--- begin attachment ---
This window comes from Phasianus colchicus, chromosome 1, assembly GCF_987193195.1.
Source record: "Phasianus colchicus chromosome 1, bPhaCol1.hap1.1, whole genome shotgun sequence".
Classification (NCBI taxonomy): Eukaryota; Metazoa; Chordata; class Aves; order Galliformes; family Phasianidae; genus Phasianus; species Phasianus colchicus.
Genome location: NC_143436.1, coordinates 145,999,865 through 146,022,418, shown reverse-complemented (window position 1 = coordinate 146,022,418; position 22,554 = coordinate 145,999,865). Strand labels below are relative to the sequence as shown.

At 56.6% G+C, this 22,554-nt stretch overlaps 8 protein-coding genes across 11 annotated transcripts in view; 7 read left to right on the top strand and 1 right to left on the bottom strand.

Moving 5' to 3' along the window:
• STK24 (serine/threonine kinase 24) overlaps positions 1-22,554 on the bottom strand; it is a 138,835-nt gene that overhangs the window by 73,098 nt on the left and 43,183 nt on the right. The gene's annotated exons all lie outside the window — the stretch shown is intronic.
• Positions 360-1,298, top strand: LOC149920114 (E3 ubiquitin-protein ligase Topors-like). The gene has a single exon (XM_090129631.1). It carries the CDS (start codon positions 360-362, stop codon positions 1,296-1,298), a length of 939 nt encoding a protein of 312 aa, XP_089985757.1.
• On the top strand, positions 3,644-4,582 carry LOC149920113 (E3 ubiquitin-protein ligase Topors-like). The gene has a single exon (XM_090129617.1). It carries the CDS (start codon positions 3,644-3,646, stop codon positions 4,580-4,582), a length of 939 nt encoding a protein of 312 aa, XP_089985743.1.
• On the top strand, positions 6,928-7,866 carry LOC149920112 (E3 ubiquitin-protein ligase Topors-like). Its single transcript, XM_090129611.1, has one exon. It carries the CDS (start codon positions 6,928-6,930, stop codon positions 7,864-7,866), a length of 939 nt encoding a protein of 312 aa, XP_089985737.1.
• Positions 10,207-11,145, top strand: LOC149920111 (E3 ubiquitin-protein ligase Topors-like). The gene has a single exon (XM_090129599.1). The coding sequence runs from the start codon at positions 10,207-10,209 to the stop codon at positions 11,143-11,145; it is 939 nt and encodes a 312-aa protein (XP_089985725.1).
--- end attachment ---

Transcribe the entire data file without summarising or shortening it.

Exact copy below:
This window comes from Phasianus colchicus, chromosome 1, assembly GCF_987193195.1.
Source record: "Phasianus colchicus chromosome 1, bPhaCol1.hap1.1, whole genome shotgun sequence".
Classification (NCBI taxonomy): Eukaryota; Metazoa; Chordata; class Aves; order Galliformes; family Phasianidae; genus Phasianus; species Phasianus colchicus.
Genome location: NC_143436.1, coordinates 145,999,865 through 146,022,418, shown reverse-complemented (window position 1 = coordinate 146,022,418; position 22,554 = coordinate 145,999,865). Strand labels below are relative to the sequence as shown.

At 56.6% G+C, this 22,554-nt stretch overlaps 8 protein-coding genes across 11 annotated transcripts in view; 7 read left to right on the top strand and 1 right to left on the bottom strand.

Moving 5' to 3' along the window:
• STK24 (serine/threonine kinase 24) overlaps positions 1-22,554 on the bottom strand; it is a 138,835-nt gene that overhangs the window by 73,098 nt on the left and 43,183 nt on the right. The gene's annotated exons all lie outside the window — the stretch shown is intronic.
• Positions 360-1,298, top strand: LOC149920114 (E3 ubiquitin-protein ligase Topors-like). The gene has a single exon (XM_090129631.1). It carries the CDS (start codon positions 360-362, stop codon positions 1,296-1,298), a length of 939 nt encoding a protein of 312 aa, XP_089985757.1.
• On the top strand, positions 3,644-4,582 carry LOC149920113 (E3 ubiquitin-protein ligase Topors-like). The gene has a single exon (XM_090129617.1). It carries the CDS (start codon positions 3,644-3,646, stop codon positions 4,580-4,582), a length of 939 nt encoding a protein of 312 aa, XP_089985743.1.
• On the top strand, positions 6,928-7,866 carry LOC149920112 (E3 ubiquitin-protein ligase Topors-like). Its single transcript, XM_090129611.1, has one exon. It carries the CDS (start codon positions 6,928-6,930, stop codon positions 7,864-7,866), a length of 939 nt encoding a protein of 312 aa, XP_089985737.1.
• Positions 10,207-11,145, top strand: LOC149920111 (E3 ubiquitin-protein ligase Topors-like). The gene has a single exon (XM_090129599.1). The coding sequence runs from the start codon at positions 10,207-10,209 to the stop codon at positions 11,143-11,145; it is 939 nt and encodes a 312-aa protein (XP_089985725.1).